In his later years, he lived and died at the Hebrew Home for the Aged in the Riverdale section of the Bronx.

He was inducted into the Basketball Hall of Fame, the International Jewish Sports Hall of Fame, the New York Basketball Hall of Fame, and the CCNY Hall of Fame.[8][9][10] In 1977, he had also been honored when CCNY re-named a 3500-seat campus arena for him as the Nat Holman Gymnasium.[11] [12]

Head coaching record

Statistics overview
Season Team Overall Conference Standing Postseason
CCNY Beavers (Independent) (1919–1933)
1919–20 CCNY 13–3
1920–21 CCNY 11–4
1921–22 CCNY 10–2
1922–23 CCNY 12–1
1923–24 CCNY 12–1
1924–25 CCNY 12–2
1925–26 CCNY 9–5
1926–27 CCNY 9–3
1927–28 CCNY 11–4
1928–29 CCNY 9–5
1929–30 CCNY 11–3
1930–31 CCNY 12–4
1931–32 CCNY 16–1
1932–33 CCNY 13–1
CCNY Beavers (Metropolitan New York Conference) (1933–1934)
1933–34 CCNY 14–1 4–1 3rd
CCNY Beavers (Independent) (1934–1935)
1934–35 CCNY 10–6
CCNY Beavers (Metropolitan New York Conference) (1935–1939)
1935–36 CCNY 10–4 3–3 5th
1936–37 CCNY 10–6 3–3 6th
1937–38 CCNY 14–3 4–2 T–3rd
1938–39 CCNY 11–6 11–6 6th
CCNY Beavers (Independent) (1939–1942)
1939–40 CCNY 8–8
1940–41 CCNY 17–5 NIT Third Place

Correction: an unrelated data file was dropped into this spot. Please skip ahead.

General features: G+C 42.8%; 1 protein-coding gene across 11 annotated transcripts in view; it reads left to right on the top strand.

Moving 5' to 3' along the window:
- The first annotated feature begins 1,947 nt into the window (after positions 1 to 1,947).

1941–42 CCNY 16–3 NIT quarterfinal
CCNY Beavers (Metropolitan New York Conference) (1942–1943)
1942–43 CCNY 8–10 2–5 6th
CCNY Beavers (Independent) (1943–1945)
1943–44 CCNY 6–11
1944–45 CCNY 12–4
CCNY Beavers (Metropolitan New York Conference) (1945–1952)
1945–46 CCNY 14–4 4–1 3rd
1946–47 CCNY 17–6 4–1 2nd NCAA Final Four
1947–48 CCNY 18–3 4–1 2nd
1948–49 CCNY 17–8 3–2 T–3rd NIT quarterfinal
1949–50 CCNY 24–5 6–0 1st NCAA Champion, NIT Champion
1950–51 CCNY 12–7 2–2 5th
1951–52 CCNY 8–11 1–5 6th
CCNY Beavers (Independent) (1954–1956)
1954–55 CCNY
1955–56 CCNY
CCNY Beavers (Independent) (1958–1959)
1958–59 CCNY
CCNY: 405–150 (.730) 51–32 (.614)
Total: 405–150 (.730)

      National champion         Postseason invitational champion  
      Conference regular season champion         Conference regular season and conference tournament champion
      Division regular season champion       Division regular season and conference tournament champion
      Conference tournament champion

See also


  1. ^ BASKETBALL; Nat Holman Finds Life Still Bears His Name – The New York Times
  2. ^ a b Holman, Nat: Jews In Sports
  3. ^
  4. ^ Figone, Albert (2012). Cheating the Spread: Gamblers, Point Shavers, and Game Fixers in College Football and Basketball. Urbana: University of Illinois Press. ISBN 9780252037283., pg. 49
  5. ^ Nat Holman Is Dead at 98; Led C.C.N.Y. Champions – The New York Times
  6. ^ Peterson, Robert W. (2002). "The Rise of the Original Celtics". Cages to Jump Shots: Pro Basketball's Early Years. Lincoln: University of Nebraska Press. pp. 69–79. ISBN 0-8032-8772-0.
  7. ^ a b Macur, Juliet (December 8, 2019). "Sports". No. Book Review. The New York Times Company.
  8. ^ The Naismith Memorial Basketball Hall of Fame :: Nat Holman
  9. ^ CCNY Athletics – Hall of Fame
  10. ^ virtual-hall-of-fame
  11. ^ "Nat Holman, basketball innovator". The Philadelphia Inquirer. February 12, 1995.
  12. ^ Katz, Michael (November 30, 1977). "Roses in November for Holman..." The New York Times. Retrieved February 4, 2024.